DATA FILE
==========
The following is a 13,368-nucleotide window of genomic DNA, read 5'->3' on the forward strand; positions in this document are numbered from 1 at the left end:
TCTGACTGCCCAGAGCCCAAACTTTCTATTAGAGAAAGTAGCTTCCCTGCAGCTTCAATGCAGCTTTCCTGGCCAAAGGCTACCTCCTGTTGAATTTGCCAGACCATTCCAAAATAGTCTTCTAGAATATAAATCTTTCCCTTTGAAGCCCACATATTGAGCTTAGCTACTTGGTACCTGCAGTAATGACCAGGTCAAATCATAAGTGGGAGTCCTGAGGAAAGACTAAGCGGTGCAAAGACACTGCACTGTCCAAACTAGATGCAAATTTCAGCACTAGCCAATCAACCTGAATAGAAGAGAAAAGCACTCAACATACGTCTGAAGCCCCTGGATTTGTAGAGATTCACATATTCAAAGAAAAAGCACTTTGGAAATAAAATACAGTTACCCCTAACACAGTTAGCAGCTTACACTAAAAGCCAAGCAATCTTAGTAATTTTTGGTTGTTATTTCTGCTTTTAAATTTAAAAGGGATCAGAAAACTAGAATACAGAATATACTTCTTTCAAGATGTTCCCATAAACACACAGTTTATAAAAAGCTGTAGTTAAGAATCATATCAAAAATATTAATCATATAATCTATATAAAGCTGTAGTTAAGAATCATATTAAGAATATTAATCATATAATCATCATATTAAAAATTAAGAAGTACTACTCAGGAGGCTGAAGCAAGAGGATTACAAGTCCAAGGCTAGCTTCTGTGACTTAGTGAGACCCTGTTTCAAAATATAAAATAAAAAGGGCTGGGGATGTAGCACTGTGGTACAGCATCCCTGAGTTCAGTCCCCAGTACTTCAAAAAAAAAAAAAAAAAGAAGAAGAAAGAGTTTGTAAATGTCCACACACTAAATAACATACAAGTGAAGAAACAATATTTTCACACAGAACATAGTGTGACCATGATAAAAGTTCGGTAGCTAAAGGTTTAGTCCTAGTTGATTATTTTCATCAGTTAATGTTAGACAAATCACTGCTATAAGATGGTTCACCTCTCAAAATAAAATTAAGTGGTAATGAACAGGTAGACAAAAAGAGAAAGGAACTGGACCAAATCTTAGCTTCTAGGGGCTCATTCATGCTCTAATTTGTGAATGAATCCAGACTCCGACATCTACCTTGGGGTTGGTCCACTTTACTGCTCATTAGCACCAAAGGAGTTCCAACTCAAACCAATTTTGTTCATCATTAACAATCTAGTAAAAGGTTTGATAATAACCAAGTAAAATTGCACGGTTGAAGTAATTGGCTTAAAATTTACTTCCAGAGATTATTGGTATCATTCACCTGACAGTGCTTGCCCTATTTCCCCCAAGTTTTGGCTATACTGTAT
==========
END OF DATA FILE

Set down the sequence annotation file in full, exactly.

The following is a 13,368-nucleotide window of genomic DNA, read 5'->3' on the forward strand; positions in this document are numbered from 1 at the left end:
TCTGACTGCCCAGAGCCCAAACTTTCTATTAGAGAAAGTAGCTTCCCTGCAGCTTCAATGCAGCTTTCCTGGCCAAAGGCTACCTCCTGTTGAATTTGCCAGACCATTCCAAAATAGTCTTCTAGAATATAAATCTTTCCCTTTGAAGCCCACATATTGAGCTTAGCTACTTGGTACCTGCAGTAATGACCAGGTCAAATCATAAGTGGGAGTCCTGAGGAAAGACTAAGCGGTGCAAAGACACTGCACTGTCCAAACTAGATGCAAATTTCAGCACTAGCCAATCAACCTGAATAGAAGAGAAAAGCACTCAACATACGTCTGAAGCCCCTGGATTTGTAGAGATTCACATATTCAAAGAAAAAGCACTTTGGAAATAAAATACAGTTACCCCTAACACAGTTAGCAGCTTACACTAAAAGCCAAGCAATCTTAGTAATTTTTGGTTGTTATTTCTGCTTTTAAATTTAAAAGGGATCAGAAAACTAGAATACAGAATATACTTCTTTCAAGATGTTCCCATAAACACACAGTTTATAAAAAGCTGTAGTTAAGAATCATATCAAAAATATTAATCATATAATCTATATAAAGCTGTAGTTAAGAATCATATTAAGAATATTAATCATATAATCATCATATTAAAAATTAAGAAGTACTACTCAGGAGGCTGAAGCAAGAGGATTACAAGTCCAAGGCTAGCTTCTGTGACTTAGTGAGACCCTGTTTCAAAATATAAAATAAAAAGGGCTGGGGATGTAGCACTGTGGTACAGCATCCCTGAGTTCAGTCCCCAGTACTTCAAAAAAAAAAAAAAAAAGAAGAAGAAAGAGTTTGTAAATGTCCACACACTAAATAACATACAAGTGAAGAAACAATATTTTCACACAGAACATAGTGTGACCATGATAAAAGTTCGGTAGCTAAAGGTTTAGTCCTAGTTGATTATTTTCATCAGTTAATGTTAGACAAATCACTGCTATAAGATGGTTCACCTCTCAAAATAAAATTAAGTGGTAATGAACAGGTAGACAAAAAGAGAAAGGAACTGGACCAAATCTTAGCTTCTAGGGGCTCATTCATGCTCTAATTTGTGAATGAATCCAGACTCCGACATCTACCTTGGGGTTGGTCCACTTTACTGCTCATTAGCACCAAAGGAGTTCCAACTCAAACCAATTTTGTTCATCATTAACAATCTAGTAAAAGGTTTGATAATAACCAAGTAAAATTGCACGGTTGAAGTAATTGGCTTAAAATTTACTTCCAGAGATTATTGGTATCATTCACCTGACAGTGCTTGCCCTATTTCCCCCAAGTTTTGGCTATACTGTAT